· If you can’t sleep, you become stressed. Stress releases the hormone cortisol which keeps you awake. A vicious circle begins!
· When you lack sleep over a prolonged period of time, you may lose the ability to regulate your stress hormone, cortisol. This in turn can lead to high blood pressure.
Poor memory, concentration and brain fog
· If you are not getting enough sleep, you will struggle with your memory and concentration.
· You may also find it hard to focus, make good decisions and experience brain fog. This is because, whilst you are asleep, you retain and catalogue memories and learnings as well as restore energy.
· Whilst falling oestrogen levels are the main cause of brain fog, not getting enough sleep does not help. Poor sleep will impact your memory, ability to pick up new things and retrieve things that you have learned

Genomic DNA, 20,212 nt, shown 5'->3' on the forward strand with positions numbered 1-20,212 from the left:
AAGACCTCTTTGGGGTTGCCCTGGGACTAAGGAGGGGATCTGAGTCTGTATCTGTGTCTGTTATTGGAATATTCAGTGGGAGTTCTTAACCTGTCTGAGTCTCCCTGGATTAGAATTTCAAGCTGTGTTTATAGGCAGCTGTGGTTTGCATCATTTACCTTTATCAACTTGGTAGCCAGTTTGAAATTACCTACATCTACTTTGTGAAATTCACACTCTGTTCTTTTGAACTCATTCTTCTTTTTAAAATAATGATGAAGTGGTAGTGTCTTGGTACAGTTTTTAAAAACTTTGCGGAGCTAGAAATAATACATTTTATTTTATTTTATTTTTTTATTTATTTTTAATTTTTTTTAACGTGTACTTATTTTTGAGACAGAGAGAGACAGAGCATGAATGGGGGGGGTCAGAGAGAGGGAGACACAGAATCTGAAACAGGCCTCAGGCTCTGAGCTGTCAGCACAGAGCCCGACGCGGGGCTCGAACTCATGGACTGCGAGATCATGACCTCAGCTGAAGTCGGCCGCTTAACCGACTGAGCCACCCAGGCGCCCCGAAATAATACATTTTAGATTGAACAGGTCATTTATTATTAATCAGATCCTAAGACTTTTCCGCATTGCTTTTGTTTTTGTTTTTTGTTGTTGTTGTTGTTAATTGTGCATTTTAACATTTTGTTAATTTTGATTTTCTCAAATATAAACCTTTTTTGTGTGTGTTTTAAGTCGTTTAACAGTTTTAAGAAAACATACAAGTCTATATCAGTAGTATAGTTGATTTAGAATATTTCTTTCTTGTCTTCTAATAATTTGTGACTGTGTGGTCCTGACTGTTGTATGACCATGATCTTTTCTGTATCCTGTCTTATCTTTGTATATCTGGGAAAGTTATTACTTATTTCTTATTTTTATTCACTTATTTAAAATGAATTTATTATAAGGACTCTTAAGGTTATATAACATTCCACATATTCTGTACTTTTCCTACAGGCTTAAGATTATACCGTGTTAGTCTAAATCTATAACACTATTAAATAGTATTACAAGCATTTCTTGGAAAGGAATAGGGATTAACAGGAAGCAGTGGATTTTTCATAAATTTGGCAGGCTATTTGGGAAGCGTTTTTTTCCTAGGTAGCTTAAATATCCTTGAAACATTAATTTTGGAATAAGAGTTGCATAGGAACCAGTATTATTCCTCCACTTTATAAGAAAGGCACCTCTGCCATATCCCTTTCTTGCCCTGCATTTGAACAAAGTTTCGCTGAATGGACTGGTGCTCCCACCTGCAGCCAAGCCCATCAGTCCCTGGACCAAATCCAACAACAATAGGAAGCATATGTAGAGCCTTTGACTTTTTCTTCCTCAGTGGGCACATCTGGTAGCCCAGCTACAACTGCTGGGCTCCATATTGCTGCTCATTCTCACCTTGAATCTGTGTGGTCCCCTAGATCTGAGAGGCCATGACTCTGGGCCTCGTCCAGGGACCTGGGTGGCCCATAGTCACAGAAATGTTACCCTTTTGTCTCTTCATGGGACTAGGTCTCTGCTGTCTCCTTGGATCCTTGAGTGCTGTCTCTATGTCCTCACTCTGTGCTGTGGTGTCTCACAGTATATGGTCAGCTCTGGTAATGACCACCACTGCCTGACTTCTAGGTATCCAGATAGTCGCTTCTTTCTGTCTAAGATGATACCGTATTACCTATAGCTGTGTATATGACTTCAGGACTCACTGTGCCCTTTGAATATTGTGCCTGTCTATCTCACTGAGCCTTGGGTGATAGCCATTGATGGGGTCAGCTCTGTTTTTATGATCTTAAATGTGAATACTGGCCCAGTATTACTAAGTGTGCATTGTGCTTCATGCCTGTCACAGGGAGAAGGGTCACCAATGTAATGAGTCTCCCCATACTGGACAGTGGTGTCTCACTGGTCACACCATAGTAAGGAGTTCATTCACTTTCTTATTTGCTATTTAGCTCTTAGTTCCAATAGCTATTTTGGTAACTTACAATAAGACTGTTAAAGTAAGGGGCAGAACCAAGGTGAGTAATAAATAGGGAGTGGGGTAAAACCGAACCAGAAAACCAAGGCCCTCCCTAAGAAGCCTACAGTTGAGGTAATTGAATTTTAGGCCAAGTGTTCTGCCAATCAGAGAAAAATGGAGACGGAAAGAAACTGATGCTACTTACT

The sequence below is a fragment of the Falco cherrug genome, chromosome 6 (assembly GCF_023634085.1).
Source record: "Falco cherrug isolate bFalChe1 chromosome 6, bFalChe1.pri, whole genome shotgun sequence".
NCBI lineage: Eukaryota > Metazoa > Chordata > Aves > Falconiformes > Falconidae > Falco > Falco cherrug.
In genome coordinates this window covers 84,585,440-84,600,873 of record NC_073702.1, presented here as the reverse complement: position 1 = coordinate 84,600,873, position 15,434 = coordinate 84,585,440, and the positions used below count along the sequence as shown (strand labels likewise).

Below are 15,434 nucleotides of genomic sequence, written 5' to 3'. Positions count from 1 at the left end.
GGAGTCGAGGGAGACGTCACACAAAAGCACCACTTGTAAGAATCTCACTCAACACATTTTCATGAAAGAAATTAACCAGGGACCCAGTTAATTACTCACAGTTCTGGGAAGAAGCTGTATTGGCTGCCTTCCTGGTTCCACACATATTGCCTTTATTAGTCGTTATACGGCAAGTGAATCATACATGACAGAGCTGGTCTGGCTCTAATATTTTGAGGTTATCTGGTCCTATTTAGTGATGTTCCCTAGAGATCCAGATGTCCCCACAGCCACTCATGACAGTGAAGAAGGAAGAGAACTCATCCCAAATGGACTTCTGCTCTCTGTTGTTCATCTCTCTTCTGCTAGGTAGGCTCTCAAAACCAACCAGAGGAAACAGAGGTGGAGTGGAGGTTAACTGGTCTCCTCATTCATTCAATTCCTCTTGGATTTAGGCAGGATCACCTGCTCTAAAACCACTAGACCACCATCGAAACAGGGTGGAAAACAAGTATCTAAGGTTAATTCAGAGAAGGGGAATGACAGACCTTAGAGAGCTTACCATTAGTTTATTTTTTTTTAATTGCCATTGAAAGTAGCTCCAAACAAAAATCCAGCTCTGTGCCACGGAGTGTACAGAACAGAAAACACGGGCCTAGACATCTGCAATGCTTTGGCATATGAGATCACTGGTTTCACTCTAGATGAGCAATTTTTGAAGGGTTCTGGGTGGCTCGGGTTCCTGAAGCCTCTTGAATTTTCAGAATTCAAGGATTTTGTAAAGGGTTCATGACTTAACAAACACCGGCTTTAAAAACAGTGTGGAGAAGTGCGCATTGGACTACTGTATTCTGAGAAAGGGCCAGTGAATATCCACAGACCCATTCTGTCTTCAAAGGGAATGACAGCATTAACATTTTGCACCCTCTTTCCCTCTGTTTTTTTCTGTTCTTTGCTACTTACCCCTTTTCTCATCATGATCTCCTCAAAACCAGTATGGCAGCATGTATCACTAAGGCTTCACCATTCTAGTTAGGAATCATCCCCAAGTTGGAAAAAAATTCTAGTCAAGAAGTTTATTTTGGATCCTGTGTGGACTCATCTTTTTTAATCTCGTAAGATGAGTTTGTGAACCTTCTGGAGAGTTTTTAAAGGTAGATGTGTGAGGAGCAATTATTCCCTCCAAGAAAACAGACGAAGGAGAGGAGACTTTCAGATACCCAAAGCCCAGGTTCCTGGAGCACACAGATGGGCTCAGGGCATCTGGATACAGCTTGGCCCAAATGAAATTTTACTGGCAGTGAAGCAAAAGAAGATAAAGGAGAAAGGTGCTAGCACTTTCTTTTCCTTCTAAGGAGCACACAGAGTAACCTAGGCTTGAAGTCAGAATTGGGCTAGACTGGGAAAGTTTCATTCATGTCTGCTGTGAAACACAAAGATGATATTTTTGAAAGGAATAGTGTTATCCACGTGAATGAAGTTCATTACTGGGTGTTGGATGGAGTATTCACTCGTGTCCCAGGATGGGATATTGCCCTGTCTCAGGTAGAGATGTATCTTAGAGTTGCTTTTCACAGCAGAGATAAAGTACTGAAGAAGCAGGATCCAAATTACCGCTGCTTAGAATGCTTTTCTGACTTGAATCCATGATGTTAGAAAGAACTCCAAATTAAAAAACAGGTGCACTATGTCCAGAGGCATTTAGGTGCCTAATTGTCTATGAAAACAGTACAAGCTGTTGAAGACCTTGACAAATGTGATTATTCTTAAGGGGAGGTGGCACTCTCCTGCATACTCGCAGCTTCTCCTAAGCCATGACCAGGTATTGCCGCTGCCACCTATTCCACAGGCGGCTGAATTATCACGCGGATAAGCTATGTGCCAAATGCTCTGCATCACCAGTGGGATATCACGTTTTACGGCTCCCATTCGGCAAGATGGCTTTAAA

So, how can you get good sleep during your peri/menopause?
1. Keep your circadian rhythm healthy by increasing exposure to bright lights during the day
Our bodies have a natural clock known as our circadian rhythm and this affects your brain, body and hormones. If you struggle with insomnia, increasing daily light exposure will help with day -time energy levels and night -time sleep quality.
2. Reduce blue light exposure in the evenings
Using electronic devices like smartphones and computers and watching TV before bed- time, tricks your body into thinking that it is day- time.
Blue light impacts your circadian rhythm and reduces the production of melatonin which you need to relax and sleep.
Try and turn off bright lights and stop using devices 2 hours before bed- time. If this is not possible, you can wear glasses that block blue light or install an app on your smart phone to block it